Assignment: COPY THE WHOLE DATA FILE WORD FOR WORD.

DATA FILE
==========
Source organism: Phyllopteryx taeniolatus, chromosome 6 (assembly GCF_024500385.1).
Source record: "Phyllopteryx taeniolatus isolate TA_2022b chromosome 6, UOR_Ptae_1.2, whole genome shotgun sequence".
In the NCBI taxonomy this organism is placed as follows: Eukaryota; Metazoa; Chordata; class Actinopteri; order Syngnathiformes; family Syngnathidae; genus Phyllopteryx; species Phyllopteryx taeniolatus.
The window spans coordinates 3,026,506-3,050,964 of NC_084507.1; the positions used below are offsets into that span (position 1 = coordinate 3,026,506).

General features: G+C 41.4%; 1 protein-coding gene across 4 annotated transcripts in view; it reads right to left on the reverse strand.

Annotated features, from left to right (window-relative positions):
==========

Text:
Source organism: Phyllopteryx taeniolatus, chromosome 6 (assembly GCF_024500385.1).
Source record: "Phyllopteryx taeniolatus isolate TA_2022b chromosome 6, UOR_Ptae_1.2, whole genome shotgun sequence".
In the NCBI taxonomy this organism is placed as follows: Eukaryota; Metazoa; Chordata; class Actinopteri; order Syngnathiformes; family Syngnathidae; genus Phyllopteryx; species Phyllopteryx taeniolatus.
The window spans coordinates 3,026,506-3,050,964 of NC_084507.1; the positions used below are offsets into that span (position 1 = coordinate 3,026,506).

General features: G+C 41.4%; 1 protein-coding gene across 4 annotated transcripts in view; it reads right to left on the reverse strand.

Annotated features, from left to right (window-relative positions):